There are few things more important in an organization than the relationship between a CEO and a COO. When it’s good, it’s great for business. Everything is easier, and the sky is the limit. When it’s bad, well…It’s bad for everyone.
So, how do you ensure that relationship at the top of your organization sets everyone up for success? Kolbe President Amy Bruske reached out to the CEO Whisperer himself, Cameron Herold, and asked him for his insight.
“The CEO-COO relationship should be a yin and yang relationship where you complement each other,” Cameron Herold, Founder of COO Alliance and Second in Command Podcast, explained. “You are each other’s balance. The COO is the brakes to the CEO’s gas. The COO shines the spotlight on the CEO, and the CEO shines the spotlight on the COO.”
Of course, a big part of that balance is finding two executives who have complementary instinctive strengths. Herold became clear on this fact when he had a Kolbe Expert walk him through a Comparisons: A to A™ Report with his VP of Operations.
“Holy s—, it was powerful,” says Herold.
When starting a project, they discovered, she instinctively needed to gather a lot of information and put a system in place. He, it turns out, naturally creates a sense of urgency and initiates lots of change.
“I used to think she was arguing with me,” Herold confessed. “And she wasn’t arguing. She just needed to ask a bunch of questions to catch up with me. And then I realized, oh my gosh, I’ve been answering the questions in my head for three months. It’s no wonder she needs more information. She hasn’t been inside my head for three months!”
This is a conative relationship that plays out with a lot of CEOs (who often share Herold’s need to innovate) and COOs (who often need to specify and/or systematize when starting projects).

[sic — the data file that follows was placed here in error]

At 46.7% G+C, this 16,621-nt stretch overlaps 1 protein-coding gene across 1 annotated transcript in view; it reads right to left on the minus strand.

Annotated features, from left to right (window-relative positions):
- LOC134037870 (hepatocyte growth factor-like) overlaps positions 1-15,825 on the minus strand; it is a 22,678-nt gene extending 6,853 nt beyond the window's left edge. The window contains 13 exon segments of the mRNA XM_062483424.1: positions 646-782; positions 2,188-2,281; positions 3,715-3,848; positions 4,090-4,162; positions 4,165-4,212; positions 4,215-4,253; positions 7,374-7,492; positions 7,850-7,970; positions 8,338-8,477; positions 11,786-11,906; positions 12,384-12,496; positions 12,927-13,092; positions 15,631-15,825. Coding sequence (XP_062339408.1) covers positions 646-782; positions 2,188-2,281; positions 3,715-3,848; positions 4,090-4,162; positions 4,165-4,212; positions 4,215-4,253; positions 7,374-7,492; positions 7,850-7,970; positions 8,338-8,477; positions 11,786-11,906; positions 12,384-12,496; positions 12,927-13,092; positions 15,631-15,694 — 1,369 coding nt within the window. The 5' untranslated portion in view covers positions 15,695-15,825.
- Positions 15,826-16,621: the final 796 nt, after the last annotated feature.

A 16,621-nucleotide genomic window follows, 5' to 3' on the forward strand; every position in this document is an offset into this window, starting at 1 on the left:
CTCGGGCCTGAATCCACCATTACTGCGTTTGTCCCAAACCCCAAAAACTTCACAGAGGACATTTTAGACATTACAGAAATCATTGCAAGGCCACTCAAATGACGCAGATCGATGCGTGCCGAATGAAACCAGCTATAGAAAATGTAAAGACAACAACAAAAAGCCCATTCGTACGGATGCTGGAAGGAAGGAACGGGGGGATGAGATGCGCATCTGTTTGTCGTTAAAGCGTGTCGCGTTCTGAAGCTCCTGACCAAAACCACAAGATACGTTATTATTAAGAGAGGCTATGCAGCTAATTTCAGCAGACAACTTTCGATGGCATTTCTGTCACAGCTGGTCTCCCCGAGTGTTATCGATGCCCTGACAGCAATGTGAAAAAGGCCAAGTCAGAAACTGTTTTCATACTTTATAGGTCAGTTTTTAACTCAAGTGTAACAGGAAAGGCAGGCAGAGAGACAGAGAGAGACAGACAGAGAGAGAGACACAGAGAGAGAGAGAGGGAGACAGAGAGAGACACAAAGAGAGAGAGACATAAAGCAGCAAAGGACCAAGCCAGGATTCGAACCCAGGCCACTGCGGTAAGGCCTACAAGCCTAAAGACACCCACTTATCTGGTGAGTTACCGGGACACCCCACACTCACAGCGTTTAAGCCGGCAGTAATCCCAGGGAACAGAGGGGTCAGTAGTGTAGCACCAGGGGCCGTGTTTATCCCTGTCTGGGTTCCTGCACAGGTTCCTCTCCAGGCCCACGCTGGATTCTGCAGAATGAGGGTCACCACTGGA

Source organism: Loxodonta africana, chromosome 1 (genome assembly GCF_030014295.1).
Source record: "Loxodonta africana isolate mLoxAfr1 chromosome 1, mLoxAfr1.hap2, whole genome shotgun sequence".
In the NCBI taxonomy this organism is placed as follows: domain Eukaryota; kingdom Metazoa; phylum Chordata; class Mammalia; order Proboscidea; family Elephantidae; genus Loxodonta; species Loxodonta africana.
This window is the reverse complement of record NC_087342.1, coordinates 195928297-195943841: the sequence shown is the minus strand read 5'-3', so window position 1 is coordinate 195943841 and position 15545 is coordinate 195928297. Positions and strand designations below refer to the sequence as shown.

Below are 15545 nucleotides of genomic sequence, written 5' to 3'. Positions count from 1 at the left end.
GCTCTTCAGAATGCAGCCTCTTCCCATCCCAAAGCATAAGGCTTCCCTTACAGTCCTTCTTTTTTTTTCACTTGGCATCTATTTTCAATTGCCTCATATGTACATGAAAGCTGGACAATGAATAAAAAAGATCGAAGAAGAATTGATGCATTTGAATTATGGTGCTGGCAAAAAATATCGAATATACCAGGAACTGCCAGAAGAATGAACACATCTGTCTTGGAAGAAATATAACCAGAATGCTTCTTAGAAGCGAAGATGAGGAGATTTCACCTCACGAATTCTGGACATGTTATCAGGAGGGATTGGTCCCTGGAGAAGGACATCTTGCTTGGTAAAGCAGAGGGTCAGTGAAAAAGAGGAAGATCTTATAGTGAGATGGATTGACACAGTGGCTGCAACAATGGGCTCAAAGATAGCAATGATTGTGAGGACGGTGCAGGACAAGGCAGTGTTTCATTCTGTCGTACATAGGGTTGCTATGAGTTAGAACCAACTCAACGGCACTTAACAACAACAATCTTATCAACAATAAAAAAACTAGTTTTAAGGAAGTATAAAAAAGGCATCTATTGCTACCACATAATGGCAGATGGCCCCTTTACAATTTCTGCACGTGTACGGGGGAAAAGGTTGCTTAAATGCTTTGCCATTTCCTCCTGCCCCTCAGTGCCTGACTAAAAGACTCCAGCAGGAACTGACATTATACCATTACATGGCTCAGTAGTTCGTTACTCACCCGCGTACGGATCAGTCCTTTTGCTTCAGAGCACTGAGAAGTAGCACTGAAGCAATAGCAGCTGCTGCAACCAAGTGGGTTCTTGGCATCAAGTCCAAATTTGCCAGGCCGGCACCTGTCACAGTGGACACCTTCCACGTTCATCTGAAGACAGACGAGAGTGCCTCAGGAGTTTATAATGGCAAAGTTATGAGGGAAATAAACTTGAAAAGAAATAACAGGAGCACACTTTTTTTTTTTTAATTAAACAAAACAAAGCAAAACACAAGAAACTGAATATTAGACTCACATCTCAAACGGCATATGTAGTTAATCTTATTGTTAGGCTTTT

Herold has a key piece of advice for COOs in these relationships.
“When your entrepreneur comes to you with a new idea, instead of asking all the questions right away, just say this: ‘I love your idea. Can I ask a few questions so I understand it more?’ They’ll say, ‘Yes. Wow. You love my idea. Let me tell you more about my idea.’ You ask a few questions and then you go, ‘I still love it, we’re going to do it, but not now. But I am going to keep it in a safe place.’ Again, it’s so powerful, because all the entrepreneur wants to do is get their idea out of their head, but they don’t necessarily want every single idea to be executed, because that might disrupt everything else.”
It’s important that your top two executives be a fit culturally and a fit conatively. As great of a COO as Herold was in his former role at 1-800-GOT-JUNK (he took them from 14 employees to 3,100 employees in 6 years), he makes it clear he would have been the wrong COO for 95% of the CEOs his current company serves.
The reason? He doesn’t balance properly with most CEOs. He’s too entrepreneurial. That’s not to say a variety in strengths isn’t a benefit. In fact, the most successful leadership teams have this diversity — and they’ve learned how to leverage it.
“It’s like a marriage,” Herold opines. “It requires the same type of trust. You want a COO that doesn’t want to work in the areas where the CEO is strong, and who is really strong in the areas the CEO is weak. That balance is critical.”